Timed for release on the anniversary of César Chávez’s birthday and the holiday named for him, the movie “César Chávez: History Is Made One Step at a Time” will be showing in theaters around the country.
It premiered at the South By Southwest Film Festival in Austin earlier this month, attended by Dolores Huerta, Chávez’s indomitable organizing colleague, still active at age 83.
Also, being released on his birthday is a documentary by the University of Texas at San Antonio on his organizing efforts among Texas farm workers. Its first showing was at the United Farm Workers hall in San Juan.
Chávez was born in 1927 and passed away in 1993. He was one of the country’s preeminent farm labor organizers, and an outstanding Mexican-American leader. He dedicated his life to improving the wages and working conditions of one of the country’s poorest and most exploited groups of workers, a large number of whom live in Texas.
Chávez led the historic nonviolent movement for farmworker rights. He motivated thousands of people who never worked in agriculture to commit themselves to social, economic, and environmental justice and civil rights. And he helped grow leadership in the Hispanic community to throw off centuries of discrimination.
He did indeed make history, one step at a time. Chávez’s impact is reflected in the holiday designated for him in 11 states and in the parks, cultural centers, libraries, schools, and streets carry his name in cities across Texas and the United States. In Texas, his birthday is an optional state holiday.
Chávez knew the hard life of farm laborers firsthand. He had to drop out of school after eighth grade to work in the fields as a migrant to help support his family. After serving in the U.S. Navy, Chávez coordinated voter registration drives and campaigns against racial and economic discrimination.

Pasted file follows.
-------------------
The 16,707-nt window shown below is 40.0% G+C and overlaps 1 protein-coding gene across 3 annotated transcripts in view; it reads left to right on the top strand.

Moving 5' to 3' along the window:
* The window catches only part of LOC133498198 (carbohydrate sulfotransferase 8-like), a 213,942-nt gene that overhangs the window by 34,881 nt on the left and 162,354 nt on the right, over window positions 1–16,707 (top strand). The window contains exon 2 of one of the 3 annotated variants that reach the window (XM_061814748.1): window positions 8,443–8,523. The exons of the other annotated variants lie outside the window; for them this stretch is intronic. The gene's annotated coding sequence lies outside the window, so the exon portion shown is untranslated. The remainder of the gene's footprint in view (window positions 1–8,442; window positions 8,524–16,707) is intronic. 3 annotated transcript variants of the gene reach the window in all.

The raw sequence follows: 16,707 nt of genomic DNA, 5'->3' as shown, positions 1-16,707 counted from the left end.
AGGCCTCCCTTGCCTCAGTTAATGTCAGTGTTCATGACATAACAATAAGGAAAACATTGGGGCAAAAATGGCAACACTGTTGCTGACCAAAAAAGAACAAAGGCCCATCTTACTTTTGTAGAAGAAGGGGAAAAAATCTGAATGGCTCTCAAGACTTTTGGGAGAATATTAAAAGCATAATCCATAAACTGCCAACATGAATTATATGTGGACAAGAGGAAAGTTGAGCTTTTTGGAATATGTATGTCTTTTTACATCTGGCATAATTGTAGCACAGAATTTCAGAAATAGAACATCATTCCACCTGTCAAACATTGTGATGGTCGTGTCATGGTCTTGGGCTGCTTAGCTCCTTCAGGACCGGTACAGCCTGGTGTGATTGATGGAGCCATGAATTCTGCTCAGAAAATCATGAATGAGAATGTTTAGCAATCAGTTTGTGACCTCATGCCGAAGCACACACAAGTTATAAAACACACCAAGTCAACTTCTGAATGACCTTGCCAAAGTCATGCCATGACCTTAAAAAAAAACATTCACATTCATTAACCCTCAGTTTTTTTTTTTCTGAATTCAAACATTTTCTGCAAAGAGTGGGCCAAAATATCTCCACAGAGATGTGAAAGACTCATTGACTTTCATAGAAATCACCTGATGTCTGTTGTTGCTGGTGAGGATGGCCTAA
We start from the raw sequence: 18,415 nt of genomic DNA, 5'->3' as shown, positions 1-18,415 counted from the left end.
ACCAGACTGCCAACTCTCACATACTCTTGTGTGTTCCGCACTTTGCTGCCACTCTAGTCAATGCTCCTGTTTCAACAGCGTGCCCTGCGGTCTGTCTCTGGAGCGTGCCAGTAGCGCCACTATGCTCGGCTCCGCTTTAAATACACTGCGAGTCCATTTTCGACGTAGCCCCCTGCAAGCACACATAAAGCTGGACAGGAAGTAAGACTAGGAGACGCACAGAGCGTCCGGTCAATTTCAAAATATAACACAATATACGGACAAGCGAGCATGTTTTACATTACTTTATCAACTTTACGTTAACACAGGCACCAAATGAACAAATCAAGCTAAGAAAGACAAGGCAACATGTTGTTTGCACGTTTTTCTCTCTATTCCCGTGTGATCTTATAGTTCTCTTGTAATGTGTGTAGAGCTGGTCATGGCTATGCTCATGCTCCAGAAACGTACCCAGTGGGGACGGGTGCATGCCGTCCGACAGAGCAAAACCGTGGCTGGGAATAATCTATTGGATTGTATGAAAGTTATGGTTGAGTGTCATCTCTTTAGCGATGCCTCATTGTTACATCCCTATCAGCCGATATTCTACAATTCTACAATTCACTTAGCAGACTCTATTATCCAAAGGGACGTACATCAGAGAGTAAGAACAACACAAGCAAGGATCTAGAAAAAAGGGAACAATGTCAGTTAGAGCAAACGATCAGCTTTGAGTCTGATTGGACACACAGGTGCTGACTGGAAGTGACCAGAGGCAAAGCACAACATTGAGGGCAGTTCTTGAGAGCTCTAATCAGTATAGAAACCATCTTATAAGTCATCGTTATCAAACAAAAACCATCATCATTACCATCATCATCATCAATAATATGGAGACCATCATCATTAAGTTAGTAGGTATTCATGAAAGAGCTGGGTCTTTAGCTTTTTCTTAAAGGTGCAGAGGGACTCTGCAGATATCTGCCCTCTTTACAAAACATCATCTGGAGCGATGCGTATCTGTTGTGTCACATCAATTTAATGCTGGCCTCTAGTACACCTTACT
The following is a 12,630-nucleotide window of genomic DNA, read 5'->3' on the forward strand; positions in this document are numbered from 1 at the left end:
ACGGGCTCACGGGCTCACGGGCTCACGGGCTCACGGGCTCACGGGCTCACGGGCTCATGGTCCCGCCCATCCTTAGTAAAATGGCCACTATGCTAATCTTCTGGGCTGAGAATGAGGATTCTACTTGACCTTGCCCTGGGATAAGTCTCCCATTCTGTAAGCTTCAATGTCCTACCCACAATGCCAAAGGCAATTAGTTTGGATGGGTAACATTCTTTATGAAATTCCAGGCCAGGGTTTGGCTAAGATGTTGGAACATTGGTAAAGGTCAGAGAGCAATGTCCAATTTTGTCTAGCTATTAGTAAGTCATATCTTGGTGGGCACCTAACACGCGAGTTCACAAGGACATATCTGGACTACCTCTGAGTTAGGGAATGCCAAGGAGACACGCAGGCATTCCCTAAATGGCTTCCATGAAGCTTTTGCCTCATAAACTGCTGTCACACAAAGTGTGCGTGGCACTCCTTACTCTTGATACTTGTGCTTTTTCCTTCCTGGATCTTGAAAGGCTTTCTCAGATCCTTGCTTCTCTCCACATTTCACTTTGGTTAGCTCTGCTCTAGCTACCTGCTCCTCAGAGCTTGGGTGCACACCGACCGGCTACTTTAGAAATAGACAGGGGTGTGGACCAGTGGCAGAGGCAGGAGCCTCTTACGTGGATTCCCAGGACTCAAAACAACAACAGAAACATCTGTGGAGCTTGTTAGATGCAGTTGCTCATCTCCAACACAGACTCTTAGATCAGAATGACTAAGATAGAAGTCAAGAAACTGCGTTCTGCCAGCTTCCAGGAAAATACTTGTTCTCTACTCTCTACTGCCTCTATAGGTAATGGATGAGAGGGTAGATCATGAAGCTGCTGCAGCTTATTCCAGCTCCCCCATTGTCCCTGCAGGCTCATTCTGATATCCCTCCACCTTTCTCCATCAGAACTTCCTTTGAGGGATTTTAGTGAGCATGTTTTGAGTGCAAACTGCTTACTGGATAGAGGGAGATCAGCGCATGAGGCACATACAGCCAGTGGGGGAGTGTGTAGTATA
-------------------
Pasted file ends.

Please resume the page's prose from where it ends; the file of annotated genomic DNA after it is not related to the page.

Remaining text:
In 1962, he helped found the National Farm Workers Association, which later became the United Farm Workers of America. Chávez led the first successful farm workers union in U.S. history and won industrywide labor contracts in American agriculture.
The union helped achieve dignity, respect, fair wages, medical coverage, pension benefits, humane working conditions, and other protections for hundreds of thousands of farm laborers.
Chávez believed in the peaceful tactics of Mohandas Gandhi and the Rev. Martin Luther King Jr. — fasts, boycotts and strikes. People felt the justice of his cause. When he died, more than 50,000 people of all walks of life marched in his funeral procession under the hot Delano, Calif. sun.
We do not measure Chávez’s life in material terms, but rather as that of a person who stood, and worked, for equality, justice, and dignity for all Americans, and who inspired many others to do the same. And the movie is worth seeing for that reason.
Chávez’s birthday should not be just a day on which we honor his legacy, but a day on which we tell his narrative and recommit ourselves one day at a time to the struggle to make our communities and our country a better place for our children and grandchildren. That’s how we make the history we want to live in.
James Harrington is the founder and director of Texas Civil Rights Project, a nonprofit foundation that promotes civil rights and economic and racial justice throughout Texas. He worked with César Chávez in Texas for 18 years.